SEC Mum on Blackstone Delay

WASHINGTON (AP) – Federal securities regulators gave no indication by late Wednesday that they planned to delay Blackstone Group LP's planned IPO.

The head of the Securities and Exchange Commission said details of the firm's proposed offering were moving through the agency's normal review process. Unless the agency steps forward with concerns, the private-equity titan's public offering of stock will be allowed to proceed, as scheduled, on Friday.

Some key lawmakers have voiced concerns to the SEC in recent days over the $4.75 billion Blackstone IPO, saying its first-of-a-kind character could have far-reaching effects on the financial markets and that it raises significant tax questions. The agency, as the recipient of this tightly focused congressional attention, has remained mum on whether it was considering imposing a delay or other actions.

“I'm just comfortable that the (Blackstone) filing is proceeding” through an agency review, SEC Chairman Christopher Cox told reporters, noting that the firm's proposal has been under the “normal process” of review by staff of the SEC's corporation finance division.

The AFL-CIO has appealed to the SEC to delay the IPO and to regulate the newly public Blackstone as an investment company.

Legislation proposed last week by the leaders of the tax-writing Senate Finance Committee would greatly increase the tax burden of private-equity firms like Blackstone and hedge funds that go public — closing a perceived loophole that gives asset-managing partnerships that tap the public markets a big tax advantage over corporations.

The bill's authors, finance panel chairman Sen. Max Baucus, D-Mont., and its senior Republican, Sen. Charles Grassley of Iowa, have written to Cox and Treasury Secretary Henry Paulson saying that the Blackstone IPO raises serious tax questions that must be resolved quickly.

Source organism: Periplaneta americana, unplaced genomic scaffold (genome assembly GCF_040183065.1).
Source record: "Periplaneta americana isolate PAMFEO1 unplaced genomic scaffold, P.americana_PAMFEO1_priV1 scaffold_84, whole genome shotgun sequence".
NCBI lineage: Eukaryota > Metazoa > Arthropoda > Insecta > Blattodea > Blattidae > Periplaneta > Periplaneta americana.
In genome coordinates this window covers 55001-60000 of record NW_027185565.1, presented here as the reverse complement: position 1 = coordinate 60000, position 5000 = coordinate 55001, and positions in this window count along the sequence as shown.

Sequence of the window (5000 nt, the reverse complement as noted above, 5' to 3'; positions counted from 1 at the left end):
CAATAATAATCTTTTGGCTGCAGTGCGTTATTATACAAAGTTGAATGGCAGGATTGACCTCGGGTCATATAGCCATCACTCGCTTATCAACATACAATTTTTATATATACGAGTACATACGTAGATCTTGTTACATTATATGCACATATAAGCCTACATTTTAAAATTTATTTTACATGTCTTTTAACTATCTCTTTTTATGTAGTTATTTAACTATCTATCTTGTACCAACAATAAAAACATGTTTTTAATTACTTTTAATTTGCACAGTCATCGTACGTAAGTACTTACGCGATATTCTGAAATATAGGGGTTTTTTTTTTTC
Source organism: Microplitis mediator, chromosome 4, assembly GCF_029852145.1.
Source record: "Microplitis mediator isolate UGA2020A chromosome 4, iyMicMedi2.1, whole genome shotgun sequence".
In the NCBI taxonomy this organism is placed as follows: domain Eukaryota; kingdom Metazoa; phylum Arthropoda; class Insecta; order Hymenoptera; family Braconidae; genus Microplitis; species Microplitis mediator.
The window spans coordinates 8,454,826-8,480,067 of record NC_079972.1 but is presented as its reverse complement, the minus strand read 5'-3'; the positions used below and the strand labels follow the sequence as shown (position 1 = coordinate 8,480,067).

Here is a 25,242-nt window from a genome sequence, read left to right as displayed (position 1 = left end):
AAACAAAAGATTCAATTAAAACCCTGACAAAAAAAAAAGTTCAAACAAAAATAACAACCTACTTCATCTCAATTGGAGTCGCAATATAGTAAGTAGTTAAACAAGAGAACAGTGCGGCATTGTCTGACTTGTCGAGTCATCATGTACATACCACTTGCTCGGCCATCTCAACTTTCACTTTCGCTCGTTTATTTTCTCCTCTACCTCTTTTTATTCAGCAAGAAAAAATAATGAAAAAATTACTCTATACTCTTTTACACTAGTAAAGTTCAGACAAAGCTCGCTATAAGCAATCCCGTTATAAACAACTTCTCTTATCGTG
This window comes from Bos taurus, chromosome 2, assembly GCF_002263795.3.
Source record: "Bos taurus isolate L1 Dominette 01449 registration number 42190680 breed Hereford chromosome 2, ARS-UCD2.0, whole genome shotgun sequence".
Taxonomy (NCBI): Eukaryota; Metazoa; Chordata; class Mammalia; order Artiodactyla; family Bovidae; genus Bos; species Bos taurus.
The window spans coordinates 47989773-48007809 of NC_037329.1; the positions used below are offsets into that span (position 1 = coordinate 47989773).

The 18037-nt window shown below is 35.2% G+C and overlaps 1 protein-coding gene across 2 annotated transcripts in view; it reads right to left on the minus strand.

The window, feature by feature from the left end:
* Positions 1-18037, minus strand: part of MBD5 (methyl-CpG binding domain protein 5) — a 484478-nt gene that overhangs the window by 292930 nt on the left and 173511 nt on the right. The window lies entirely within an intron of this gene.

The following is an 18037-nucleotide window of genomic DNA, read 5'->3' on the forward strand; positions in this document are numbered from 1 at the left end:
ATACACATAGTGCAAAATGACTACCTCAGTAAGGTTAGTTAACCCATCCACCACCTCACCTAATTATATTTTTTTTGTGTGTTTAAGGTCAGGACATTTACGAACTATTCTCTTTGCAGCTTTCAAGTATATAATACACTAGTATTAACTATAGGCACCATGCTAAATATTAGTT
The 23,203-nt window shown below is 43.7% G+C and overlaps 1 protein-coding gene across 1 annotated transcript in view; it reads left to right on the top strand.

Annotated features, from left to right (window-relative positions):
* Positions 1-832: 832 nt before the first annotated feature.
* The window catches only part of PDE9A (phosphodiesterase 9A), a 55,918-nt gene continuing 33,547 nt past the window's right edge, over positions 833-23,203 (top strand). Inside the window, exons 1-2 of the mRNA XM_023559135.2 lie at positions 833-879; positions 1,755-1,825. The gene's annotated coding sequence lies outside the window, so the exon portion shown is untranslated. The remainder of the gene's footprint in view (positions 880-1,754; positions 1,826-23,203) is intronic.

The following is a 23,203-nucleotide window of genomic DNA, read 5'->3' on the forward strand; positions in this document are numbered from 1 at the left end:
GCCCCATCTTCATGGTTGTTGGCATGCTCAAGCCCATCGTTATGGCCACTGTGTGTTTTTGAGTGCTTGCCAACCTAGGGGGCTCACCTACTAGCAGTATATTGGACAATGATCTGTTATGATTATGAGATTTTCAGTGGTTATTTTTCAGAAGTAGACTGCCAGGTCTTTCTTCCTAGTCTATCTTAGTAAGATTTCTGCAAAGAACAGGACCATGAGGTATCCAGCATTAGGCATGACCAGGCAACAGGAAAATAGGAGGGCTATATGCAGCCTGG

Asked about that and their legislative proposal, Cox said Wednesday, “One has to imagine the normal timetable. … We'll follow our normal process and Congress will follow its normal process.”

He said the SEC would respond to their query “as soon as we can.”

In the House, the Democratic chairman of the Ways and Means Committee, Rep. Charles Rangel of New York, appears likely to consider drafting similar legislation and has indicated he may make an exception in this case to his long-standing opposition to taxes that apply retroactively.

By proposing legislation, Congress is putting private-equity firms that are contemplating going public on notice that they may be liable for increased taxes in the future, a House aide said Wednesday. Given that threat, he suggested it may be more efficient for those firms to structure themselves as corporations rather than partnerships — more complex structures that offer few advantages other than the current tax benefit.

At least for now, lawmakers are maintaining a laser focus on partnerships that manage other people's assets and are not advocating tax changes for other forms of publicly traded partnerships, which are common in the energy and real estate industries.
AP Business Writer Alan Zibel in Washington contributed to this report.